Reviewer Victoria Brewster captured the essence of the book in her review and interview of both the author and the publisher. She says:
"Seasoned or more experienced social workers will be nodding their heads and smiling while remembering their own beginnings in the field. Social work students will see the book as a wonderful learning opportunity and get an idea of what lies ahead and those relatively new to the profession will ‘see’ or ‘be’ a mixture of the two"
She asked author Ogden Rogers to summarize his book. His response:
"I like to say the book is sort of like 'The Hitch Hiker’s Guide to the Social Work Universe' meets 'Everything I needed to learn I learned in Social Work School'… The book is a collection of 99 stories, some of them quite short (I call them 'potato chips') that reflect beginnings, middles, and ends- mostly about social work relationships.... The idea is that there might be something in any story to think, feel, or resonate with the reader."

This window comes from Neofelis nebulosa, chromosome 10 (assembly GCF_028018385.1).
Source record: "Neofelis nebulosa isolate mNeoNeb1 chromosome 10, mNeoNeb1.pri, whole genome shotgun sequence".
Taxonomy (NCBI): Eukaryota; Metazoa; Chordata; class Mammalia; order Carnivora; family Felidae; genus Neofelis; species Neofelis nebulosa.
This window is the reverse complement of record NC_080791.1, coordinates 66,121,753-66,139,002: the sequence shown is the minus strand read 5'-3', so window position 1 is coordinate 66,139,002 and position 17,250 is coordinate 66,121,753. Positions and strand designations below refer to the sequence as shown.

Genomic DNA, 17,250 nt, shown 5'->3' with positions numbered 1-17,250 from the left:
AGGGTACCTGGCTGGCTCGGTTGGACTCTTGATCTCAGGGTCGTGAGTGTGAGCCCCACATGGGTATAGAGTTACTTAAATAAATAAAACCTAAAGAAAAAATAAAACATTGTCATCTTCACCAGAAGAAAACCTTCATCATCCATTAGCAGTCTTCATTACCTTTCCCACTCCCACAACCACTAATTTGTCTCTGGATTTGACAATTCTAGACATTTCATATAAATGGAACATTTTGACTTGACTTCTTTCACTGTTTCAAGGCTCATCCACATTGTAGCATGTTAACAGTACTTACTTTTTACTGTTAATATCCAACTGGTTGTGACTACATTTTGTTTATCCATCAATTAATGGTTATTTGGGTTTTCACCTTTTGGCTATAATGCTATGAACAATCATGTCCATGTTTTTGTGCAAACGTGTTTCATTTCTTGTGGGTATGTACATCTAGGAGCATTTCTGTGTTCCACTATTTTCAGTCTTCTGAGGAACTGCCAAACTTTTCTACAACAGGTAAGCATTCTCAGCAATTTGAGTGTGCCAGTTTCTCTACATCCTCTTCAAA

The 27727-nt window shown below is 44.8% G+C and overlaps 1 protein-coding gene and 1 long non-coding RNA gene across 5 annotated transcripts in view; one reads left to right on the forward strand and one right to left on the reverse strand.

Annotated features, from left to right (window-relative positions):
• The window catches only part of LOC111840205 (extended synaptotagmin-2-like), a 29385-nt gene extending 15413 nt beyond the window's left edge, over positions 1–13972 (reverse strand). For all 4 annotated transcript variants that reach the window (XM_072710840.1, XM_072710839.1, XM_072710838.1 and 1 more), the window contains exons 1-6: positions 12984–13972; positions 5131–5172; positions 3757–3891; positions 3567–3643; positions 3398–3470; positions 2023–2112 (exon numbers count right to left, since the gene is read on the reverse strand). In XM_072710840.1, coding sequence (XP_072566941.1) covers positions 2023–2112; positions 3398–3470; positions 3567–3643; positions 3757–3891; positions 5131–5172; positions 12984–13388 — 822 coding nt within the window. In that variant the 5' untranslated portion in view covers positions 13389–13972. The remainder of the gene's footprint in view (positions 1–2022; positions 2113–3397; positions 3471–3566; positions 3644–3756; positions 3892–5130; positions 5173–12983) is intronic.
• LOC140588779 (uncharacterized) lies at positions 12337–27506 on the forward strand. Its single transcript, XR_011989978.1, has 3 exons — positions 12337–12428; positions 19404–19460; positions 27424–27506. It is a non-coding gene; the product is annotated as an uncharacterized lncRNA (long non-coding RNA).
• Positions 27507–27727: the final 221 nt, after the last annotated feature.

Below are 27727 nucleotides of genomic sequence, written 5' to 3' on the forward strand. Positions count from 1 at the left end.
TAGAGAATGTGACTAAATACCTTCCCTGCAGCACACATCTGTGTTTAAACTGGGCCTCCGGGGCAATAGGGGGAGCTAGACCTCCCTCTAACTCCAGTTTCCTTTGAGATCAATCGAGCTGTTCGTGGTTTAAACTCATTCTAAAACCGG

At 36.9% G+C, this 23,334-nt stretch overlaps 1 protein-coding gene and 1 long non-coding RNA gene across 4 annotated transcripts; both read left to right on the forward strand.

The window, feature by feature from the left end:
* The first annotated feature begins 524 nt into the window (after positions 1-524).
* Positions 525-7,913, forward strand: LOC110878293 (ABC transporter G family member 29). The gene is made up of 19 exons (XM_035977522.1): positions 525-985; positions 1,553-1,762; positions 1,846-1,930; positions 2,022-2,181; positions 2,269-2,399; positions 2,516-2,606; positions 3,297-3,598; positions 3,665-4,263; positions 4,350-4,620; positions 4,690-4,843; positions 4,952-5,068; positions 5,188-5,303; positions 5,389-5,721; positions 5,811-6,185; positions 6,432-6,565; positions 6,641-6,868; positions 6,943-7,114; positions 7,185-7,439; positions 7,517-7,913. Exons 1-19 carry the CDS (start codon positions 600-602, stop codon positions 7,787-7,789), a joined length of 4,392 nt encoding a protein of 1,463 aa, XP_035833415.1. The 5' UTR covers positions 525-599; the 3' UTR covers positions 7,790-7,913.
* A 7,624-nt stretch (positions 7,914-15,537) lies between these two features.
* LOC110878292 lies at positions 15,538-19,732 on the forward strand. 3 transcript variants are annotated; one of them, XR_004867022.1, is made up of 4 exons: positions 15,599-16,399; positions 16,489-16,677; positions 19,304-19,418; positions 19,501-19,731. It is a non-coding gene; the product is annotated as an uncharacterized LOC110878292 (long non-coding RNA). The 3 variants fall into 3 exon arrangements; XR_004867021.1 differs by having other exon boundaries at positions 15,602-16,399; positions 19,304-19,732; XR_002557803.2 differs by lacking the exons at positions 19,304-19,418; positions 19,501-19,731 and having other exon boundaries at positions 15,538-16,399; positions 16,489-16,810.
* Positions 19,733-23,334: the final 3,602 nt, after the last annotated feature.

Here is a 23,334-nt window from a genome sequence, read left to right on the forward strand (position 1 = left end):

Brewster asked Linda Grobman, the book's publisher, why she chose to publish this book. Grobman said, in part:
"Simply put, I loved it...in the early to mid-90s...that’s when I 'discovered' the brilliance of his writing. I first published one of his pieces in 1995 [in The New Social Worker]. This book...is very real—he’s willing to write about mistakes he made along the way and how he learned from them, so others can learn from them, too. But he also uses an artistic story-telling approach to show readers how social workers can think outside the box to come up with creative ways to find solutions to problems."Read the full review and interview here.
To purchase Beginnings, Middles, & Ends:
White Hat Communications Online Store (publisher's site)
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